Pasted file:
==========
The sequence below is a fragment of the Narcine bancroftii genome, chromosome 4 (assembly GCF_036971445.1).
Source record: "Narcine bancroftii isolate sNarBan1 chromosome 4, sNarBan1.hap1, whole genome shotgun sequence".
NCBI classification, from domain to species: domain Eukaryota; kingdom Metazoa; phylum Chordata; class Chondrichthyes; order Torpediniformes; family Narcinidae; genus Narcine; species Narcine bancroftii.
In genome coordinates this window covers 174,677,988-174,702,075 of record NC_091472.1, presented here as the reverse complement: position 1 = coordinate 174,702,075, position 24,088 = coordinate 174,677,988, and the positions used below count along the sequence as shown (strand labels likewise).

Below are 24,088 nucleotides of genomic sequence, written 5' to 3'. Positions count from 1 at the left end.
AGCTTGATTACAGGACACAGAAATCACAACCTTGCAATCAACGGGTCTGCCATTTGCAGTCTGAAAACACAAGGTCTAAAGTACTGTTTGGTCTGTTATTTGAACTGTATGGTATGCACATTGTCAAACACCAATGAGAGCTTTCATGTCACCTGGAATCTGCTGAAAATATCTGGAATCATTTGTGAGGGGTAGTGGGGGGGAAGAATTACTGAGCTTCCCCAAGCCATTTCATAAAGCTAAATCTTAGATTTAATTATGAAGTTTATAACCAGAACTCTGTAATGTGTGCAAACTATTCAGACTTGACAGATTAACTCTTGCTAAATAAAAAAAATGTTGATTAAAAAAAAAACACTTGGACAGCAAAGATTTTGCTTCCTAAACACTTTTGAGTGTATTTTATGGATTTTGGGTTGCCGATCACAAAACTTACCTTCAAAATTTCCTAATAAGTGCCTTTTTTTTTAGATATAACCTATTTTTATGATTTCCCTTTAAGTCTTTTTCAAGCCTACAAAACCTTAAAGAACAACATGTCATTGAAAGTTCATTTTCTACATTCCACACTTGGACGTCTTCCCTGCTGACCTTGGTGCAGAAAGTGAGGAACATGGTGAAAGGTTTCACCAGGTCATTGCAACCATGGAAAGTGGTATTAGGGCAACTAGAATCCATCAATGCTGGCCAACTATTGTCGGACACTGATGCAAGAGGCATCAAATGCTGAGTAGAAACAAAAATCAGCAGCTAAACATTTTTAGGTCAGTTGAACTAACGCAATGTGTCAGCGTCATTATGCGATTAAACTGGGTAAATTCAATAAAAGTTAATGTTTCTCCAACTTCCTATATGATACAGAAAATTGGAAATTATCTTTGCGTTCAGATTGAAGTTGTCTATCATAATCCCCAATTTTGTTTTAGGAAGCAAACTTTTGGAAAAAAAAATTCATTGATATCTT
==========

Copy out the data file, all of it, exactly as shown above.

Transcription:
The sequence below is a fragment of the Narcine bancroftii genome, chromosome 4 (assembly GCF_036971445.1).
Source record: "Narcine bancroftii isolate sNarBan1 chromosome 4, sNarBan1.hap1, whole genome shotgun sequence".
NCBI classification, from domain to species: domain Eukaryota; kingdom Metazoa; phylum Chordata; class Chondrichthyes; order Torpediniformes; family Narcinidae; genus Narcine; species Narcine bancroftii.
In genome coordinates this window covers 174,677,988-174,702,075 of record NC_091472.1, presented here as the reverse complement: position 1 = coordinate 174,702,075, position 24,088 = coordinate 174,677,988, and the positions used below count along the sequence as shown (strand labels likewise).

Below are 24,088 nucleotides of genomic sequence, written 5' to 3'. Positions count from 1 at the left end.
AGCTTGATTACAGGACACAGAAATCACAACCTTGCAATCAACGGGTCTGCCATTTGCAGTCTGAAAACACAAGGTCTAAAGTACTGTTTGGTCTGTTATTTGAACTGTATGGTATGCACATTGTCAAACACCAATGAGAGCTTTCATGTCACCTGGAATCTGCTGAAAATATCTGGAATCATTTGTGAGGGGTAGTGGGGGGGAAGAATTACTGAGCTTCCCCAAGCCATTTCATAAAGCTAAATCTTAGATTTAATTATGAAGTTTATAACCAGAACTCTGTAATGTGTGCAAACTATTCAGACTTGACAGATTAACTCTTGCTAAATAAAAAAAATGTTGATTAAAAAAAAAACACTTGGACAGCAAAGATTTTGCTTCCTAAACACTTTTGAGTGTATTTTATGGATTTTGGGTTGCCGATCACAAAACTTACCTTCAAAATTTCCTAATAAGTGCCTTTTTTTTTAGATATAACCTATTTTTATGATTTCCCTTTAAGTCTTTTTCAAGCCTACAAAACCTTAAAGAACAACATGTCATTGAAAGTTCATTTTCTACATTCCACACTTGGACGTCTTCCCTGCTGACCTTGGTGCAGAAAGTGAGGAACATGGTGAAAGGTTTCACCAGGTCATTGCAACCATGGAAAGTGGTATTAGGGCAACTAGAATCCATCAATGCTGGCCAACTATTGTCGGACACTGATGCAAGAGGCATCAAATGCTGAGTAGAAACAAAAATCAGCAGCTAAACATTTTTAGGTCAGTTGAACTAACGCAATGTGTCAGCGTCATTATGCGATTAAACTGGGTAAATTCAATAAAAGTTAATGTTTCTCCAACTTCCTATATGATACAGAAAATTGGAAATTATCTTTGCGTTCAGATTGAAGTTGTCTATCATAATCCCCAATTTTGTTTTAGGAAGCAAACTTTTGGAAAAAAAAATTCATTGATATCTT